There are a few reasons to explain this. Olympic weight plates are often made of higher-quality materials. The Olympic plate also offers more versatility since it is compatible with an Olympic barbell and could work with a standard bar if you purchase an adapter.

If you’re a dedicated weightlifter who needs high quality weights in your home gym, an Olympic barbell and weight set is clearly superior. Because standard barbells and weights are more inexpensive, however, they are a better choice for beginners or casual lifters.

RELATED: How Much Does A Home Gym Actually Cost In 2023


Olympic weight plates are available in heavier weights than standard weight plates, with some plates weighing as much as 100 pounds or more, whereas standard weight plates typically only go up to 45 or 50 pounds.

If you tend to lift heavy or are working to compete in a weightlifting competition, choosing an Olympic barbell and weight set is likely the best option.

Construction Materials and Durability

Both are typically made from high-quality materials, like cast iron or steel, and designed to withstand use and abuse in both home and commercial gym settings. However, Olympic weight plates get the edge because they’re usually coated with a black oxide or a powder-coated finish to combat rust and corrosion. For this reason, some Olympic weight plates are more durable and built to last than standard.

rep bumper plates

Common Plate Styles

We’ve already covered a lot about standard and Olympic weight plates, but are there more types on the market to sort through when making your purchase?

Here’s a quick overview of several other common plate styles.

Bumper Plates

Bumper plates are a type of Olympic plate made of solid rubber. Because of this, they may be dropped from overhead without damaging the floor or the plates. They are commonly used in Olympic weightlifting, CrossFit, and other applications where the lifter may need to drop the bar after completing the lift.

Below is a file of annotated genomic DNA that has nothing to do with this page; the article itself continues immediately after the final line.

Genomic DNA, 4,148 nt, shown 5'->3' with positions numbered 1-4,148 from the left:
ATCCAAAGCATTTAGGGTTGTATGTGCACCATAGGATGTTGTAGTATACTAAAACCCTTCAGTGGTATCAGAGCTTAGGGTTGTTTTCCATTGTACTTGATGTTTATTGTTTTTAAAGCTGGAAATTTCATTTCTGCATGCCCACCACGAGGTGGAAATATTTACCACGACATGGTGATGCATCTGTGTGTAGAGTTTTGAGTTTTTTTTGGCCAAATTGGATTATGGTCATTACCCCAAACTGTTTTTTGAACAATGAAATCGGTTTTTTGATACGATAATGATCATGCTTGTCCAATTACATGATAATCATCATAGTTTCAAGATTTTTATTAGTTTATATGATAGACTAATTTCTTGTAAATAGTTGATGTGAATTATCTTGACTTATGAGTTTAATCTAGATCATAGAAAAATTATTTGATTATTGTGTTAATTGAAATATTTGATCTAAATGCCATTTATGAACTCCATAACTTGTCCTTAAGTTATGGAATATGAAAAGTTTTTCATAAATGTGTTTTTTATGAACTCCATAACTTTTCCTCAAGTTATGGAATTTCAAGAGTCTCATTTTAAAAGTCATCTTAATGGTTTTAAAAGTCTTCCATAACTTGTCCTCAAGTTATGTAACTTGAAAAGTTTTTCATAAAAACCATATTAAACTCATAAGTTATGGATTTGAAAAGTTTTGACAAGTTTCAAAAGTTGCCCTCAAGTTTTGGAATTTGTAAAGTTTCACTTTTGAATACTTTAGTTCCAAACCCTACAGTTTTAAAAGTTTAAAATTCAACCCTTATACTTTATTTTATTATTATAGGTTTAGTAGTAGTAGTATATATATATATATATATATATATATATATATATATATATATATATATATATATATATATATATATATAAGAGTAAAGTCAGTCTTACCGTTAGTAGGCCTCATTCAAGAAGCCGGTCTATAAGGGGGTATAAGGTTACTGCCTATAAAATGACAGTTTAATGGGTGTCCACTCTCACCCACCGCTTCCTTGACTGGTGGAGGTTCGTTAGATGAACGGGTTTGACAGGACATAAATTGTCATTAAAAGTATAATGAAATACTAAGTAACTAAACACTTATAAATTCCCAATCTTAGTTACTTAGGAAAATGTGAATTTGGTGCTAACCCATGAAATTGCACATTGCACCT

Competition Plates

Competition plates are similar to Olympic bumper plates. They both are made from rubber, but the competition plate also features a steel insert located around the center hole. Competition plates are created to IWF specifications, including dimension, and color, and offer the most professional weightlifting experience out there.

Compared to typical bumper plates, they offer more durability, less bounce, and marginally less thickness. For the casual lifter, the differences are slight, but they may make a world of difference to a seasoned weightlifter or IWF competitor.

Grip Plates

Grip plates differ from traditional plates because they have built-in handles or grips, usually in the form of cutouts along the diameter of the plate. The grips make it much easier to pick up and move plates, which is super helpful when you’re using heavy weights or doing drop sets and need to swap out plates frequently.

Grip plates are available in both standard and Olympic sizes.

Coated Plates

Coated plates have a layer of protective plastic, polyurethane, or rubber coating over the surface of the plate to prevent chipping, scratching, and other wear and tear. The coating often is easier to grip compared to bare metal plates, which helps when your hands are sweaty or when you’re working with heavier weights. In addition, coated plates are typically available in both standard and Olympic sizes.

RELATED: Urethane Vs Rubber Bumper Plates

Fractional Plates

Fractional plates, sometimes referred to as micro plates or change plates, are small weight plates that weigh 0.5, 1, or 2.5 pounds. If you’re looking to add weight in the smallest increments possible, fractional plates make a good addition, but casual lifters often will not need this niche plate type.

Woman lifting on Rogue Pyrros Bar

Adaptability and Uses

Both Olympic and standard weight plates are good for standard lifting purposes and powerlifting. If you’re looking to get in a set of bench presses, squats, deadlifts, or other standard lifts and exercises, either type of bar should suit you just fine.

For Olympic lifts like the snatch or clean and jerk, an Olympic bar and plates are a must. Not only are Olympic bumper plates a safer option for you, the plate, and the floor, but the bar itself features unique bearings that give it more spin. Because of this, the lifter will have a much easier time rotating under and catching the bar during the main movements of these lifts.